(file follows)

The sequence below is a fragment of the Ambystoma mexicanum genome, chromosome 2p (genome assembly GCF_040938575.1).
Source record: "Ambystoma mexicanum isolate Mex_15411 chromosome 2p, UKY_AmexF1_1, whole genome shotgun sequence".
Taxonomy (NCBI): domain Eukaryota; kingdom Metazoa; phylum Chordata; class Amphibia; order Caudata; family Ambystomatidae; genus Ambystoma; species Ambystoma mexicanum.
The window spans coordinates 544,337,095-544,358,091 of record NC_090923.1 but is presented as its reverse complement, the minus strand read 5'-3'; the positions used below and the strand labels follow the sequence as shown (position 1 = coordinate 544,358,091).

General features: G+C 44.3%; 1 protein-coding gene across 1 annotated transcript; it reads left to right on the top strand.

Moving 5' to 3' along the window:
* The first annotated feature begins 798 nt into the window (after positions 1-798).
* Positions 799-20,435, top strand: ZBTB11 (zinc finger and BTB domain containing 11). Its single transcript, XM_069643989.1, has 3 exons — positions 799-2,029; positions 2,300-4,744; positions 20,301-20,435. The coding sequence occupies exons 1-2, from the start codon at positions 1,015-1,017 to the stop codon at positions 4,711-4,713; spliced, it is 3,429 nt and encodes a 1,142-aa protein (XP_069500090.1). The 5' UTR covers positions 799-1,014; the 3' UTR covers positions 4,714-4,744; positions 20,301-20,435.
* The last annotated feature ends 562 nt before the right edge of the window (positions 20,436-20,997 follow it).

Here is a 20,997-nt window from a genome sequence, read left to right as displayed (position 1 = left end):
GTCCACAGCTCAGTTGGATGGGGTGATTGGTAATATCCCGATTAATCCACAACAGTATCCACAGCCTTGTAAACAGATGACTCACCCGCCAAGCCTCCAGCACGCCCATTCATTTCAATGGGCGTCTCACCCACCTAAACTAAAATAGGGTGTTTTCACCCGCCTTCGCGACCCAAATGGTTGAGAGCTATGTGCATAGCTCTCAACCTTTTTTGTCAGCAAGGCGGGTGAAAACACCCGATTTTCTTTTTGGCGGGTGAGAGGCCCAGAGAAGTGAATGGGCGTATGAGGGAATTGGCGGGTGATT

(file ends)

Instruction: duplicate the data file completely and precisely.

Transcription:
The sequence below is a fragment of the Ambystoma mexicanum genome, chromosome 2p (genome assembly GCF_040938575.1).
Source record: "Ambystoma mexicanum isolate Mex_15411 chromosome 2p, UKY_AmexF1_1, whole genome shotgun sequence".
Taxonomy (NCBI): domain Eukaryota; kingdom Metazoa; phylum Chordata; class Amphibia; order Caudata; family Ambystomatidae; genus Ambystoma; species Ambystoma mexicanum.
The window spans coordinates 544,337,095-544,358,091 of record NC_090923.1 but is presented as its reverse complement, the minus strand read 5'-3'; the positions used below and the strand labels follow the sequence as shown (position 1 = coordinate 544,358,091).

General features: G+C 44.3%; 1 protein-coding gene across 1 annotated transcript; it reads left to right on the top strand.

Moving 5' to 3' along the window:
* The first annotated feature begins 798 nt into the window (after positions 1-798).
* Positions 799-20,435, top strand: ZBTB11 (zinc finger and BTB domain containing 11). Its single transcript, XM_069643989.1, has 3 exons — positions 799-2,029; positions 2,300-4,744; positions 20,301-20,435. The coding sequence occupies exons 1-2, from the start codon at positions 1,015-1,017 to the stop codon at positions 4,711-4,713; spliced, it is 3,429 nt and encodes a 1,142-aa protein (XP_069500090.1). The 5' UTR covers positions 799-1,014; the 3' UTR covers positions 4,714-4,744; positions 20,301-20,435.
* The last annotated feature ends 562 nt before the right edge of the window (positions 20,436-20,997 follow it).

Here is a 20,997-nt window from a genome sequence, read left to right as displayed (position 1 = left end):
GTCCACAGCTCAGTTGGATGGGGTGATTGGTAATATCCCGATTAATCCACAACAGTATCCACAGCCTTGTAAACAGATGACTCACCCGCCAAGCCTCCAGCACGCCCATTCATTTCAATGGGCGTCTCACCCACCTAAACTAAAATAGGGTGTTTTCACCCGCCTTCGCGACCCAAATGGTTGAGAGCTATGTGCATAGCTCTCAACCTTTTTTGTCAGCAAGGCGGGTGAAAACACCCGATTTTCTTTTTGGCGGGTGAGAGGCCCAGAGAAGTGAATGGGCGTATGAGGGAATTGGCGGGTGATT